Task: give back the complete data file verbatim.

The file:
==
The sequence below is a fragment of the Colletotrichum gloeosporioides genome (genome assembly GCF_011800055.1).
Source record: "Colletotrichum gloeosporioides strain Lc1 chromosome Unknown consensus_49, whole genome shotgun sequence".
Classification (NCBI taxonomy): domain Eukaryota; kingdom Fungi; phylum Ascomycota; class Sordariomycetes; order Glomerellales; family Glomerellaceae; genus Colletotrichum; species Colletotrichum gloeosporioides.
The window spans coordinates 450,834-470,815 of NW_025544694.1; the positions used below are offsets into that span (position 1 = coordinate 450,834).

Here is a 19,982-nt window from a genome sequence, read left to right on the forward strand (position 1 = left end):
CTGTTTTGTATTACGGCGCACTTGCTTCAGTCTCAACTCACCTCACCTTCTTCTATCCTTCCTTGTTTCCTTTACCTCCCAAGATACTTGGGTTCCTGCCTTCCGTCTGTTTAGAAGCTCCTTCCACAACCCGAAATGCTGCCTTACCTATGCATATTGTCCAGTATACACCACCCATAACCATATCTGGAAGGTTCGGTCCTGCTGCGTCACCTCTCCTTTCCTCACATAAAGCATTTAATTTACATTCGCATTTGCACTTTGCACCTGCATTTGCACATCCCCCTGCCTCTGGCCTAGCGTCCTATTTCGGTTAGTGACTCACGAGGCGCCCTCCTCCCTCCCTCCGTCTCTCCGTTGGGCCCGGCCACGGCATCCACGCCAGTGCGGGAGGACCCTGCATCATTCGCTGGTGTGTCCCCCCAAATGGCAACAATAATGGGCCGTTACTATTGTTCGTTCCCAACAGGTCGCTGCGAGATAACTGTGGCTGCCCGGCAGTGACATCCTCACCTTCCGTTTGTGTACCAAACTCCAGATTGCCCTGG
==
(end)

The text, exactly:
The sequence below is a fragment of the Colletotrichum gloeosporioides genome (genome assembly GCF_011800055.1).
Source record: "Colletotrichum gloeosporioides strain Lc1 chromosome Unknown consensus_49, whole genome shotgun sequence".
Classification (NCBI taxonomy): domain Eukaryota; kingdom Fungi; phylum Ascomycota; class Sordariomycetes; order Glomerellales; family Glomerellaceae; genus Colletotrichum; species Colletotrichum gloeosporioides.
The window spans coordinates 450,834-470,815 of NW_025544694.1; the positions used below are offsets into that span (position 1 = coordinate 450,834).

Here is a 19,982-nt window from a genome sequence, read left to right on the forward strand (position 1 = left end):
CTGTTTTGTATTACGGCGCACTTGCTTCAGTCTCAACTCACCTCACCTTCTTCTATCCTTCCTTGTTTCCTTTACCTCCCAAGATACTTGGGTTCCTGCCTTCCGTCTGTTTAGAAGCTCCTTCCACAACCCGAAATGCTGCCTTACCTATGCATATTGTCCAGTATACACCACCCATAACCATATCTGGAAGGTTCGGTCCTGCTGCGTCACCTCTCCTTTCCTCACATAAAGCATTTAATTTACATTCGCATTTGCACTTTGCACCTGCATTTGCACATCCCCCTGCCTCTGGCCTAGCGTCCTATTTCGGTTAGTGACTCACGAGGCGCCCTCCTCCCTCCCTCCGTCTCTCCGTTGGGCCCGGCCACGGCATCCACGCCAGTGCGGGAGGACCCTGCATCATTCGCTGGTGTGTCCCCCCAAATGGCAACAATAATGGGCCGTTACTATTGTTCGTTCCCAACAGGTCGCTGCGAGATAACTGTGGCTGCCCGGCAGTGACATCCTCACCTTCCGTTTGTGTACCAAACTCCAGATTGCCCTGG